We are also concerned that the government’s response to the conflict in Behsud and its disproportionate retaliatory measures could be politically motivated. We are disheartened that the former police chief of Maidan Wardak Allah Dad Fadaei – responsible for the killings, arbitrary arrests, and torture of civilians on 29 January – was recently appointed as the police chief of Laghman province instead of being held accountable for gross violation of human rights. These violations, which were confirmed by the Afghanistan Independent Human Rights Commission (AIHRC) report published on 8 February 2021 is in breach of International Humanitarian Law, in particular the obligation to not attack civilians and civilian objects. The government’s decision to appoint Fedaei to another security role has seriously harmed public trust in the rule of law while reaffirming the local concerns and fears that the government’s response to the conflict in Behsud is politically motivated.
Given all these concerns, we are worried that the current military retaliation, particularly the use of national security forces for political purposes will result in loss of public confidence in ANDSF and escalation of violence beyond Behsud. This will further jeopardize Afghanistan’s stability and security and provide opportunities for spoilers, including regional actors, to exploit the situation for their interests, and undermine a historic opportunity for a peace settlement with the Taliban. To address the existing concerns and risks we are demanding the following:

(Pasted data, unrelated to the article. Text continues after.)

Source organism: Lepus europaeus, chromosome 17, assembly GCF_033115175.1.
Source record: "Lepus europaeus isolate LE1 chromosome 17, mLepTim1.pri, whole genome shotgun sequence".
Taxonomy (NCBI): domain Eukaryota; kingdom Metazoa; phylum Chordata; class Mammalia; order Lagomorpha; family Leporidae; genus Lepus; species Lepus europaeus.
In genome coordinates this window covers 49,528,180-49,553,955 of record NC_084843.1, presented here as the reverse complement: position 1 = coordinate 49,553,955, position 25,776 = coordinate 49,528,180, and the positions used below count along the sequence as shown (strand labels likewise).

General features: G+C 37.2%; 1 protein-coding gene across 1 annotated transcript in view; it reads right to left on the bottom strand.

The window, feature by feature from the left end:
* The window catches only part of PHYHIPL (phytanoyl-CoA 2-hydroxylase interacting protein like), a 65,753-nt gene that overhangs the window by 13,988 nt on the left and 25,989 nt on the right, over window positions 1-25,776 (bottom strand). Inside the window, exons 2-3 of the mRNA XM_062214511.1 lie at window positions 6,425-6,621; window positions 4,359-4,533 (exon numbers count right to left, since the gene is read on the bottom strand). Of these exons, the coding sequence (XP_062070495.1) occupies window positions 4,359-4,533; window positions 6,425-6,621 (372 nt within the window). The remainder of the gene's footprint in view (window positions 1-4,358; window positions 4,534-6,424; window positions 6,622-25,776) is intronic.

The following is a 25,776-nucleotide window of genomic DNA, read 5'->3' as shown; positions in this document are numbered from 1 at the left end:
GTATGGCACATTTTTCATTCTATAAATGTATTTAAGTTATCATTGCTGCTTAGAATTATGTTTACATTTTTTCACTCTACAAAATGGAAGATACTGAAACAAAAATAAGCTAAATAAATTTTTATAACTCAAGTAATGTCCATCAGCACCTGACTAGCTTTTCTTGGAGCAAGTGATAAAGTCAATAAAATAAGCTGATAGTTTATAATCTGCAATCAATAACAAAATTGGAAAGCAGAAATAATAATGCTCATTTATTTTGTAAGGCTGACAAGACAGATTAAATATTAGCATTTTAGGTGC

We urge the Afghan Government and security forces to:
Resolve the conflict peacefully instead of through military action and retaliation, which could further escalate violence and insecurity in Behsud and its surrounding areas.
Remove Allah Dad Fadaei from his role as the Police Chief of Laghman and refer his case to the judiciary for an independent investigation.
We demand that:
The international community and the states engaged in Afghanistan put pressure on the Afghan Government to avoid escalation of violence and reach a peaceful resolution to the Behsud tensions.
The United Nations Assistance Mission in Afghanistan (UNAMA) office conducts independent investigations into the alleged human rights violations committed in Behsud.
States engaged in Afghanistan and the United Nations conduct an impartial investigation into the crash of the ANDSF helicopter on 17 March, including providing technical expertise and intelligence to identify the source of the potential attack and perpetrators.
We urge the AIHRC and Amnesty International to:
Closely monitor the ongoing developments in Behsud and provide independent and impartial reporting to counter misinformation.
Conduct its own investigations into human rights violations, including the killing of civilians and members of the ANDSF.
Submission by: Hazara International, Australian Hazara Women’s Friendship Network, Hazara Council of Great Britain, World Hazara Council, Canadian-Hazara Humanitarian Services in Canada, Salsal Association in Sweden, The Hazara Research Collective, Hazara Kulturverein Hamburg, Katib Cultural Association in Denmark, World Ismaili Hazara Network in Canada, and Baba Mazari Foundation in Australia. Hazara Association of New Zealand